the shift from crisis to control

I've been thinking a little more about serving in temporary crisis situations (like I've been doing in some ways lately), and how that service changes as the situation becomes more stable (changes I've been experiencing in other areas of life here). It's hard to define exactly when the change occurs, but there seems to be a clear difference. And the change seems very common, happening over and over in most all areas of social life.

When there is a crisis or urgent need that isn't being met, people feel vulnerable and needy, and they are quite open to help. Any help, from wherever it might come. There is great freedom in serving in such a situation, and the urgency of the need provides lots of motivation to help. Love prompts us to act, and there is the freedom of love in that work. The help is a gift given and people are glad to receive it that way. This is the kind of work I've enjoyed most. It's the way work was meant to be, in my opinion.

But situations usually never remain this way. As the crisis eases (perhaps because of all the help given), the community gets its footing again and begins to feel less vulnerable, less needy. And it begins to take more control of meeting the needs of its members. It begins to organize a more stable and secure structure for the meeting of those needs. The people were glad to receive any help before, but now want to shift from being needy recipients of charity to begin choosing representatives for themselves, who will serve according to the wishes of the community. Those who serve now become more like employees (usually literally) rather than givers of gifts. In this there is notably less freedom in the service, and the motivation for working becomes more the expectations or ambitions of the people, rather than the love that spontaneously responds to need.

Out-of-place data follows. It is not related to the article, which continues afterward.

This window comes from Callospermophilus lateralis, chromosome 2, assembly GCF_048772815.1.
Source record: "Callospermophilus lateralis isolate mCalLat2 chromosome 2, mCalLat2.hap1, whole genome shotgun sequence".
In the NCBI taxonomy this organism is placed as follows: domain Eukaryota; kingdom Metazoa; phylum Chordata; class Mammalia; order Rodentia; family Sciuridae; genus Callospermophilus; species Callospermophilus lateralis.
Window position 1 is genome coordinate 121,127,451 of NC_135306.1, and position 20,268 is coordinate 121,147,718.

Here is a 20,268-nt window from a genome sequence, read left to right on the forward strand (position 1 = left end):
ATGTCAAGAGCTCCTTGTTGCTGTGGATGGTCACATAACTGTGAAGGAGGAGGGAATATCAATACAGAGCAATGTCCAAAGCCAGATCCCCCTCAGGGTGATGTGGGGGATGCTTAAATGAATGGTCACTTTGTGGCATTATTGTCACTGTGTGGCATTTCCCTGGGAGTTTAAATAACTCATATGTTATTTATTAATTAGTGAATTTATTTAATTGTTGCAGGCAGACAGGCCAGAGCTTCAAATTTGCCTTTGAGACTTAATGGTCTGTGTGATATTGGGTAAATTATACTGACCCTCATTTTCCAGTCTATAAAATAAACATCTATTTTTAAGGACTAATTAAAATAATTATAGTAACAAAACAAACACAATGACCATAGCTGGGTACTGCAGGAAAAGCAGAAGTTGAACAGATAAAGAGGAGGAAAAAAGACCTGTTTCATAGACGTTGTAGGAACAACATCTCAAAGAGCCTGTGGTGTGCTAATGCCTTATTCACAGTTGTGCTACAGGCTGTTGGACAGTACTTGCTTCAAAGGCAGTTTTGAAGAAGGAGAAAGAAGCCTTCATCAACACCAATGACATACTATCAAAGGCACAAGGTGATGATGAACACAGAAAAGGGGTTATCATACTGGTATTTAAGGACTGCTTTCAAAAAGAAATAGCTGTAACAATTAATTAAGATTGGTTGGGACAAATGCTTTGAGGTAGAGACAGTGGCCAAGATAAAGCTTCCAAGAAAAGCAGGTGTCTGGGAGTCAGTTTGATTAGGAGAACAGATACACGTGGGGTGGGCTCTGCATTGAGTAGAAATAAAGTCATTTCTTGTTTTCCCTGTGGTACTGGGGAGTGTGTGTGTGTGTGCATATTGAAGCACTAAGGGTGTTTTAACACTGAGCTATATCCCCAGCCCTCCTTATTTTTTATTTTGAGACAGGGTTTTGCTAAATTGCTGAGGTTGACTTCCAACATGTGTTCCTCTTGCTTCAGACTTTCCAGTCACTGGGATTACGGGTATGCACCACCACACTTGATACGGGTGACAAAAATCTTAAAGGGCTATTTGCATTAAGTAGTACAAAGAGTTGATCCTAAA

It's been enlightening to me to see this happen. I knew about different ways of working and serving (gifts vs. employment, for example), but I'm just now seeing how these can shift over time. And I'm trying to figure out how to keep working the first way, and avoid the second, as situations keep changing.

Recognizing this shift also seems important if we're trying to follow Jesus' example of being "strangers and exiles" in society. Because we can certainly help and love others in need while being outsiders, but I have a hard time seeing how we can become representatives of the will of the people and still be strangers the way Jesus was. It's the difference between an ambassador and an exile. I think it's also helpful to notice the kind of service Jesus offered. His main kind of work seemed to be helping the helpless, those in crisis, and when the people wanted to make him their representative (their king) he refused.

It might seem that it can be different in the church, where we're all supposed to be strangers together. But it seems to me that the members of the body of Christ are never meant to be representatives (or employees) of the other members. We're all supposed to be the servants and representatives of Jesus. Thus the service and work of the body should always be of the first kind, gifts given to each other, prompted by love responding to needs, while we always remain needy and grateful for whatever is given. The life of the anawim. Where the institutional church has (again and again) gotten its footing and become less vulnerable and more secure, it has certainly demonstrated the usual shift to representatives of the will of the people; but in this it just shows that it is straying from the reality of Christ's body.